not far from the painting, there is a secret room hidden by an illusory wall. this room is completely devoid of any of anor londo’s artificial light; even the gods don’t know about it. it contains the armor and signature weapon of a knight / way of white bishop named havel the rock (the english translation misidentifies one of his warriors as the man himself, i do not believe havel actually appears in the game), one of gwyn’s many battlefield compatriots. havel is often misunderstood to be a hater of dragons based on the description of the miracle he invented and his use of a dragon’s tooth as a weapon, but DS3 seems to strongly suggest that havel actually loved dragons (havel surely felt a kinship or envy for their stone scales and sought to emulate the dragons in his armor). havel specifically fucking hated seath for betraying the dragons and found his magic repulsive. other dragons do not have the type of magic that havel’s spell is made to resist, only seath does.

this room also contains an ordinary, but very, very heavy wooden club with an occult modifier hidden within a mimic. havel, it seems, was intended to wield this during the attempted coup and was possibly the one to turn on his old battle companion over this son-in-law BS.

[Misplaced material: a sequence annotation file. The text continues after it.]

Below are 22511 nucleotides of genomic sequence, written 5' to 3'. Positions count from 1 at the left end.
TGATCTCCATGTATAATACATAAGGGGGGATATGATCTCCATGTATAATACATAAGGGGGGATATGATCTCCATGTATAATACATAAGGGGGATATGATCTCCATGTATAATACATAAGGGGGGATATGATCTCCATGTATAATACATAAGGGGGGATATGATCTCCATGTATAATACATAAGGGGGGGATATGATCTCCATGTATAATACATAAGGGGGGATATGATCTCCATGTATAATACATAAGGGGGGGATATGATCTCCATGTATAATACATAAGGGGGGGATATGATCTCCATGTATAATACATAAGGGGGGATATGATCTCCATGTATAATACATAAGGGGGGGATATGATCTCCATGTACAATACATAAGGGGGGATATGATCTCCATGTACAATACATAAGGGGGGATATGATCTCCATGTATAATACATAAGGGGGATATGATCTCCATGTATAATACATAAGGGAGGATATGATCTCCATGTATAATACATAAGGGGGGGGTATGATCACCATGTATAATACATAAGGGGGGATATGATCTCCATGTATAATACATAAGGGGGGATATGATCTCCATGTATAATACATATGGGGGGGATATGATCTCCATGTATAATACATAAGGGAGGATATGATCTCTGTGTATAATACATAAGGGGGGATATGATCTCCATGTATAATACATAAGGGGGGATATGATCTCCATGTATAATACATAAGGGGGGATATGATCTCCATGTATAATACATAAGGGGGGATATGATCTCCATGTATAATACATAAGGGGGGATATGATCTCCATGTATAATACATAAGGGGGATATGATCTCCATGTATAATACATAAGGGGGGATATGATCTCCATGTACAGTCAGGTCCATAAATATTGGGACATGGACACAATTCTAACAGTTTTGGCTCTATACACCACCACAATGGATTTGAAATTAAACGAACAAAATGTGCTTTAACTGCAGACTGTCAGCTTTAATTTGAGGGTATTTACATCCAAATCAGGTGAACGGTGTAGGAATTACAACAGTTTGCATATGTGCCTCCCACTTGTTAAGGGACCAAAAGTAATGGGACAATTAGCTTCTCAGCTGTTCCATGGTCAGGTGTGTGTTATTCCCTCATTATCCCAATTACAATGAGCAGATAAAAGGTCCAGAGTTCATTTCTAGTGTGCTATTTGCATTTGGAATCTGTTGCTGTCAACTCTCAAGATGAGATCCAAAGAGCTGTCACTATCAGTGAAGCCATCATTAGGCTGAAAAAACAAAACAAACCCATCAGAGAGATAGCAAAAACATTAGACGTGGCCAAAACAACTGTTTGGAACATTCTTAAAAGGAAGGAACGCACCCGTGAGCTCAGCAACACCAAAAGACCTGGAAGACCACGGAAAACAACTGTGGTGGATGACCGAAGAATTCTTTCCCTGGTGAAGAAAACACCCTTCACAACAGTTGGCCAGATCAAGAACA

havel and his knights, or at least simulacrum of them, are paling around with gwyn’s firstborn on archdragon peak in DS3, far, far away from anor londo.

WHAT are the catacombs?

a place where the dead are animated, human and gods alike. it is the domain of gravelord nito who reigns over life and death through a power unrelated to the dark soul: his lord soul gives him dominion over the power of necromancy. the dead here walk at his discretion. nito fucking decides when you’re ready to die. here, there is no light that you don’t bring yourself. this is not gwyn’s domain.

velka’s influence is subtle here. the effigy shield guarded by the black knight is the first item to outright state that there was an attempt to usurp the power of the gods, specifically nito’s necromancy. the participants are described as “followers of the occult” and the image on the shield is a stylized depiction of a blacksmith local to the catacombs.